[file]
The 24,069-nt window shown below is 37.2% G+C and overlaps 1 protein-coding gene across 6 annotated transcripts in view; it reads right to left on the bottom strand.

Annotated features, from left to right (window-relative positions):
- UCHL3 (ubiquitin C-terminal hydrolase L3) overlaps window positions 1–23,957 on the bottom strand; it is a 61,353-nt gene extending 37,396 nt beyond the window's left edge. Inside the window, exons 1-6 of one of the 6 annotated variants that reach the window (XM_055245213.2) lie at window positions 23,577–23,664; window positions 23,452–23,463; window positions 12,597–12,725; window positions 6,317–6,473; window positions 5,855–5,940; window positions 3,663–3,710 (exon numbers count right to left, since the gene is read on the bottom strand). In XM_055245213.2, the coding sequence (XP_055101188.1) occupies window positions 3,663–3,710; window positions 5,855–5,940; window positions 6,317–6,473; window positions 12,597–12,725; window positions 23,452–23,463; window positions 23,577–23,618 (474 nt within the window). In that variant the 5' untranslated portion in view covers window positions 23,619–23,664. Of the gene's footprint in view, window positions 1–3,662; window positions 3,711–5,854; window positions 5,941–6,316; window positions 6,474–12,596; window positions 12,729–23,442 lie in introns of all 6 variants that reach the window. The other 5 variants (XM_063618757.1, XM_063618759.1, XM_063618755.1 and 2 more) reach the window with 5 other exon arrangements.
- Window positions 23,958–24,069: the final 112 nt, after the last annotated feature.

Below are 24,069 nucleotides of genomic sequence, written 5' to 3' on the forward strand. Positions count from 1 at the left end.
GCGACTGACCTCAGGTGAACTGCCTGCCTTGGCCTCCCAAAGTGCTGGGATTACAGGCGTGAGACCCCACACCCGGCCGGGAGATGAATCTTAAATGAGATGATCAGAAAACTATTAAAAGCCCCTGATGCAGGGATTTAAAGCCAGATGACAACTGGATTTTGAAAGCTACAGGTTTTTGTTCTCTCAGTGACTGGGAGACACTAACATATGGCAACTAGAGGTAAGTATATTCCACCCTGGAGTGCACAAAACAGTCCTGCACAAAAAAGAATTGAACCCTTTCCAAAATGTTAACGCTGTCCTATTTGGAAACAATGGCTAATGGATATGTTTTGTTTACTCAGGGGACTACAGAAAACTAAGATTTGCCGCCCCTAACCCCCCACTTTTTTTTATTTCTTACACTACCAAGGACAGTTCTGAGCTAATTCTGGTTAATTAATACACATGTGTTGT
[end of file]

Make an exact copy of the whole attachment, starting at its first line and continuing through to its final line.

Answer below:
The 24,069-nt window shown below is 37.2% G+C and overlaps 1 protein-coding gene across 6 annotated transcripts in view; it reads right to left on the bottom strand.

Annotated features, from left to right (window-relative positions):
- UCHL3 (ubiquitin C-terminal hydrolase L3) overlaps window positions 1–23,957 on the bottom strand; it is a 61,353-nt gene extending 37,396 nt beyond the window's left edge. Inside the window, exons 1-6 of one of the 6 annotated variants that reach the window (XM_055245213.2) lie at window positions 23,577–23,664; window positions 23,452–23,463; window positions 12,597–12,725; window positions 6,317–6,473; window positions 5,855–5,940; window positions 3,663–3,710 (exon numbers count right to left, since the gene is read on the bottom strand). In XM_055245213.2, the coding sequence (XP_055101188.1) occupies window positions 3,663–3,710; window positions 5,855–5,940; window positions 6,317–6,473; window positions 12,597–12,725; window positions 23,452–23,463; window positions 23,577–23,618 (474 nt within the window). In that variant the 5' untranslated portion in view covers window positions 23,619–23,664. Of the gene's footprint in view, window positions 1–3,662; window positions 3,711–5,854; window positions 5,941–6,316; window positions 6,474–12,596; window positions 12,729–23,442 lie in introns of all 6 variants that reach the window. The other 5 variants (XM_063618757.1, XM_063618759.1, XM_063618755.1 and 2 more) reach the window with 5 other exon arrangements.
- Window positions 23,958–24,069: the final 112 nt, after the last annotated feature.

Below are 24,069 nucleotides of genomic sequence, written 5' to 3' on the forward strand. Positions count from 1 at the left end.
GCGACTGACCTCAGGTGAACTGCCTGCCTTGGCCTCCCAAAGTGCTGGGATTACAGGCGTGAGACCCCACACCCGGCCGGGAGATGAATCTTAAATGAGATGATCAGAAAACTATTAAAAGCCCCTGATGCAGGGATTTAAAGCCAGATGACAACTGGATTTTGAAAGCTACAGGTTTTTGTTCTCTCAGTGACTGGGAGACACTAACATATGGCAACTAGAGGTAAGTATATTCCACCCTGGAGTGCACAAAACAGTCCTGCACAAAAAAGAATTGAACCCTTTCCAAAATGTTAACGCTGTCCTATTTGGAAACAATGGCTAATGGATATGTTTTGTTTACTCAGGGGACTACAGAAAACTAAGATTTGCCGCCCCTAACCCCCCACTTTTTTTTATTTCTTACACTACCAAGGACAGTTCTGAGCTAATTCTGGTTAATTAATACACATGTGTTGT